PacketWars: A cyber security sport for a cyber age
by Zeljka Zorz - Tuesday, 23 November 2010.
In this day and (cyber)age, hacking contests are sprouting like mushrooms after the rain - and it's a good thing they do. For what better venue is there for exercising the offensive and defensive cyber skills of future "cyber warriors" than events such as these, where their talent can get noticed and appreciated, and inspire others?

But PacketWars differs somewhat from that formula. Its developers started it with an ambitious goal in mind - to educate people while having fun and to institute Internet's first cyber sport that is also spectator-friendly and offers a fertile ground for establishing local and global leagues.

How the story began

"This is what we need," thought Bryan Fite (aka Angus Blitter), the developer of PacketWars, as he witnessed Ghetto Hackers' projection of a "geisha girl" commenting the gameplay at DefCon's Capture the Flag contest.

"In the mid-to-late 80's late me and my hacker crew HackSecKlan were attending any and all hacker conferences we could get to, and one of our favorite things about them was the various 'capture the flag' style games. We loved them," reminisces Fite. "But, as we saw it, there were downsides to having these contests during the conference."

He soon realized that anyone engaged in these contests would typically have to give up much of their social interaction time and missed presentations, and that most people who ran the games got burned out - whether it was because of the cost of organization or simply because it was a lot less fun to organize such events than participating in them.

Watching a variety of CTF events, he noticed that most hackers tried to attack the game platform instead of actually mastering the objectives. He realized that the game platforms should have two main characteristics: mobility and a design that couldn't or wouldn't be "hacked". But, the real turning point was the "geisha girl". "She was commenting on the game play. I was fascinated. It was so engaging. It sucked people in," he says. "In short - it was the key to making these events 'spectator friendly'".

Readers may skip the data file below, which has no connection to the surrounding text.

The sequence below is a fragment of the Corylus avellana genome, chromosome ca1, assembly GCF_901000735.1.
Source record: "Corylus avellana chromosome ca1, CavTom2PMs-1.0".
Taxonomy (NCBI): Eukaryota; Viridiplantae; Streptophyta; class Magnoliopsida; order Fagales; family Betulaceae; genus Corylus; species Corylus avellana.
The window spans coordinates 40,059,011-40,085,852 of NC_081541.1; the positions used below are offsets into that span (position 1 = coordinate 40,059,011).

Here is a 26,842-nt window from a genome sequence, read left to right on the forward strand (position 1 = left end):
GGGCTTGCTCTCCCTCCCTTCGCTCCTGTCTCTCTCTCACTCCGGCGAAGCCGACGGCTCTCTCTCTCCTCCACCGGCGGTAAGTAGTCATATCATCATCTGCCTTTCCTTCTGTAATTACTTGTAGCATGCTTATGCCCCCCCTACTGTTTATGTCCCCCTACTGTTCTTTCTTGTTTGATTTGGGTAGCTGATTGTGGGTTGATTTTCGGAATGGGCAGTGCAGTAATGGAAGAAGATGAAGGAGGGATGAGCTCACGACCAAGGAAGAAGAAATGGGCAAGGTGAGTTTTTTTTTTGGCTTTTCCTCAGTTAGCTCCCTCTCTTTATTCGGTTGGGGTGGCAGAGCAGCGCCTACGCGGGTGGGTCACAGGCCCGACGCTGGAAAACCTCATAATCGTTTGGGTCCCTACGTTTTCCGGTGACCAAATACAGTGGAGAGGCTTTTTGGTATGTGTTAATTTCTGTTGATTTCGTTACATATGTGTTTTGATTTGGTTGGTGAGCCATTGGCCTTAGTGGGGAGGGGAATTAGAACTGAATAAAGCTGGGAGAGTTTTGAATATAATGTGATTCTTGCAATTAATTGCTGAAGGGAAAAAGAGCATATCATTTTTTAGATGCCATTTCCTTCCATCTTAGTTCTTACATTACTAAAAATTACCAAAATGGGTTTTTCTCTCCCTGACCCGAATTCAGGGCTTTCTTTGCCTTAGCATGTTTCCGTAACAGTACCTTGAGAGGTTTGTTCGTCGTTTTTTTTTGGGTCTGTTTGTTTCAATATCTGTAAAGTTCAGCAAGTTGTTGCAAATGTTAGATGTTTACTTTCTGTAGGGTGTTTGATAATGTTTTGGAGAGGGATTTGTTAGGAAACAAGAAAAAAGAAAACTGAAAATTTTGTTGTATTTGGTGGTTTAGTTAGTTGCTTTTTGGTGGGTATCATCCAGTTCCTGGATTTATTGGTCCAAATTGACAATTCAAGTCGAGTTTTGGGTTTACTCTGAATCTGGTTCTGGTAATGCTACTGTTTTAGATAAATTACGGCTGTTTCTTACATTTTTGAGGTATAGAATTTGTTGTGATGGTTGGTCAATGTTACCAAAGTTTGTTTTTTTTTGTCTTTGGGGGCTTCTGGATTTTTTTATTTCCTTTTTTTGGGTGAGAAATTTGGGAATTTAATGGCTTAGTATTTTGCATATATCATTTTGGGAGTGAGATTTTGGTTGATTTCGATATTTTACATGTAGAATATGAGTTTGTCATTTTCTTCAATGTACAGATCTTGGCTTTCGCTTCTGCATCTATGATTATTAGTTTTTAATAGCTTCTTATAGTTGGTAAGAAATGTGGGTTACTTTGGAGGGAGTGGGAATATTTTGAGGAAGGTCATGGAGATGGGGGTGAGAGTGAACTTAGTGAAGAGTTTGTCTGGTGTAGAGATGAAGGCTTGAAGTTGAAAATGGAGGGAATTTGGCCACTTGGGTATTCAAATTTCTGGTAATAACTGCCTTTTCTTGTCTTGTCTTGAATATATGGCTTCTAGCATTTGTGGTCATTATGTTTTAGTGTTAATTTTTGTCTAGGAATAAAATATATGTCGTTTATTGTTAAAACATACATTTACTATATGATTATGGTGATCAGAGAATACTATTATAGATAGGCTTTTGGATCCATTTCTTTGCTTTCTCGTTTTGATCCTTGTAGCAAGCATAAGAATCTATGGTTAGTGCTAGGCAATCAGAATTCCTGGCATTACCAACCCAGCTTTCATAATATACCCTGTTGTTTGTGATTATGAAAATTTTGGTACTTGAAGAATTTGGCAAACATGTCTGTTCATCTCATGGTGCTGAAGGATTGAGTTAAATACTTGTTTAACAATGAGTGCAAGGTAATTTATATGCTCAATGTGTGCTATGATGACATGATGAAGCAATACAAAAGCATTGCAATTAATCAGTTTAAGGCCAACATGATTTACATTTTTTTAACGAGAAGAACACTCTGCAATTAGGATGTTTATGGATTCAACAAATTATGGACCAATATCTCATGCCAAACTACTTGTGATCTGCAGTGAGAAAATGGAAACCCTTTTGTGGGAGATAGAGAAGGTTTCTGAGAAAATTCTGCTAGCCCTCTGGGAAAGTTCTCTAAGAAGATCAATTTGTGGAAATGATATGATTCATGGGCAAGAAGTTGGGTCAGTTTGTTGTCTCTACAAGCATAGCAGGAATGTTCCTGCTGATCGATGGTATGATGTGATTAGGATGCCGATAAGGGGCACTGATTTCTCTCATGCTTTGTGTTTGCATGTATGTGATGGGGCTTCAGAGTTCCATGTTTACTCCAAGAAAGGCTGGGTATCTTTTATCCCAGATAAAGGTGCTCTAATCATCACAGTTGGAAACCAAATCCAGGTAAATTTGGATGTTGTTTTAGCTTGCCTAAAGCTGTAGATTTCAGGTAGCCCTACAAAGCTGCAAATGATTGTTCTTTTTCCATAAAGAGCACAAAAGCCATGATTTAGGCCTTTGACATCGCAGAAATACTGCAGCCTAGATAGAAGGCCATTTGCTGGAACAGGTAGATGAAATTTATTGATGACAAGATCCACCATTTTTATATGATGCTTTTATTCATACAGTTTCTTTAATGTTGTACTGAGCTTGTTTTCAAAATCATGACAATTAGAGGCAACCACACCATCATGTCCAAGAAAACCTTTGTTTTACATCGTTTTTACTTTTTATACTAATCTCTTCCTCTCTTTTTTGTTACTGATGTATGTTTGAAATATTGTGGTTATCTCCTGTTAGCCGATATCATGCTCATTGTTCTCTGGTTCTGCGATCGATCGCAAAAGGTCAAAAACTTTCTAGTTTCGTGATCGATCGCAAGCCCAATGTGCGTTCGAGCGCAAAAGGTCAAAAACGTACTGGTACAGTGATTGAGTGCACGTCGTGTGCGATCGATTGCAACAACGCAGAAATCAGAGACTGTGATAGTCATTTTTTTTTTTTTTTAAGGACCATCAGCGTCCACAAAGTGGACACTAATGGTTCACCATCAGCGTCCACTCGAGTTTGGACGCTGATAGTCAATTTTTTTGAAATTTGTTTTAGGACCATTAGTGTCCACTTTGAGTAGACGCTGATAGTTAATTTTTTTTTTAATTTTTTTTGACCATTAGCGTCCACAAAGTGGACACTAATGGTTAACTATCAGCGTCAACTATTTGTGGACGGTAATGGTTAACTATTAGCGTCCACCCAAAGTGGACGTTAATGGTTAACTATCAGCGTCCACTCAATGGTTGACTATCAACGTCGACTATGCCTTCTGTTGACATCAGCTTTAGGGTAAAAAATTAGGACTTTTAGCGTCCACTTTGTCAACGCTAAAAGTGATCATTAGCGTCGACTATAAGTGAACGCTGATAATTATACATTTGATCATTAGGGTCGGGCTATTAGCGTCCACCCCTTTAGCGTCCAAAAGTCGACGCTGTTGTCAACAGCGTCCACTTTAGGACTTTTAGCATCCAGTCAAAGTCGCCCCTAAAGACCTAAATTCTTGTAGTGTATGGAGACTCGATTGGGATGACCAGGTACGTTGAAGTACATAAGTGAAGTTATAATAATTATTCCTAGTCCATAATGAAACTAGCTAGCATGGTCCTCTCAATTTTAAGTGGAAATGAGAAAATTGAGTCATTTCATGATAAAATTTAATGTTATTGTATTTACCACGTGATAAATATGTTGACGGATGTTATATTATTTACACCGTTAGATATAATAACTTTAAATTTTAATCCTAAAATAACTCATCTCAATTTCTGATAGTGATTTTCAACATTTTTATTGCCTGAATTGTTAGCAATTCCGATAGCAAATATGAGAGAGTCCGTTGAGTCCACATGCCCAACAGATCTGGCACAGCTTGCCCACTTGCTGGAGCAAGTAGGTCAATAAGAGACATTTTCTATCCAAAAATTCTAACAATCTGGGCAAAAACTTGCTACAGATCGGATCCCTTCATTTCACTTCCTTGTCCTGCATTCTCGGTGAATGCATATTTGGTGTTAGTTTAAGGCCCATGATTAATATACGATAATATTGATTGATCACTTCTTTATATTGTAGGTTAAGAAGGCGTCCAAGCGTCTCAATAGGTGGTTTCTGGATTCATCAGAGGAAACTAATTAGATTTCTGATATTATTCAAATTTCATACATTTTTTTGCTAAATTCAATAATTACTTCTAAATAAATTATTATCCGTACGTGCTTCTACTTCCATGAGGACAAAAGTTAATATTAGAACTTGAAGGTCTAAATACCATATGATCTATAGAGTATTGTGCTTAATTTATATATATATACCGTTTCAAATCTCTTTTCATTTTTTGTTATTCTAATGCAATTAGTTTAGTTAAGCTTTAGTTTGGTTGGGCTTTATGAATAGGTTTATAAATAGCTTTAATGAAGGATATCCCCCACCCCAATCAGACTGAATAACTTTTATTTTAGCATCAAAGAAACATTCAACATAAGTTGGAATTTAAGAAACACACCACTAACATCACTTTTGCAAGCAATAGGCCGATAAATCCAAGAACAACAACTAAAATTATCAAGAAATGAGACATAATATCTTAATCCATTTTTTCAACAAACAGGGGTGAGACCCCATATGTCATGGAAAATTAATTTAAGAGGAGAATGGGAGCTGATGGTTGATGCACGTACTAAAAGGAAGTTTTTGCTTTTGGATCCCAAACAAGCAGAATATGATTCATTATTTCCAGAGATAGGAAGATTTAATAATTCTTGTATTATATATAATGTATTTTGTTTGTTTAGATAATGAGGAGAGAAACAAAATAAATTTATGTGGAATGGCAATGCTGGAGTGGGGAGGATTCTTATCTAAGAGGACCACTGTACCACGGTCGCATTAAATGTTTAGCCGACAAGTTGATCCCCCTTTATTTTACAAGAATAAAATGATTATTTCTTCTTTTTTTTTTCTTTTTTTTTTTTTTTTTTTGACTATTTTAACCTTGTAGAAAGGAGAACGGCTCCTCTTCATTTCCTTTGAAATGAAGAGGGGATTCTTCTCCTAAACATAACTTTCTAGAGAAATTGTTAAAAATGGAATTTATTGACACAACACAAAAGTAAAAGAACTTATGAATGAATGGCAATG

And that became the last piece of the puzzle. In order to address all of the negative aspect of this contests, he decided that the answer was to turn CTF into a proper sport. "We needed a sustainable structure, that was fun to play, easy to execute and would hold the interest of those who weren't playing. And, with PacketWars, we think that we have accomplished this."

Inside PacketWars

PacketWars events consist of a series of "battles" that pit individual players or teams against each other in a race against time to complete a number of defined objectives. "Two of my favorite battles are "What's My Name?" and "King of the Hill", says Fite.

The first one is a straight up reconnaissance assignment - individuals or teams have a limited amount of time, normally 30 to 60 minutes, to "visit" numerous targets in a specified address space. They must record as many attributes about them as they can: OS, running services, versions, known vulnerabilities, etc. Whoever identifies the most accurate attributes in the shortest period of time wins the battle.

"'King of the Hill' is pure carnage!" recounts Fite. "Battles normally last 2 to 4 hours and create a 'Battle Space' within a specified address space (kill zone). The external attack surface is usually based on difficulty level of the battle and experience and skill level of the combatants. However, once the outer layer of security has been breached, combatants can leverage compromised assets inside of the Battle Space to attack internal assets or even other combatants - just like in the real world."


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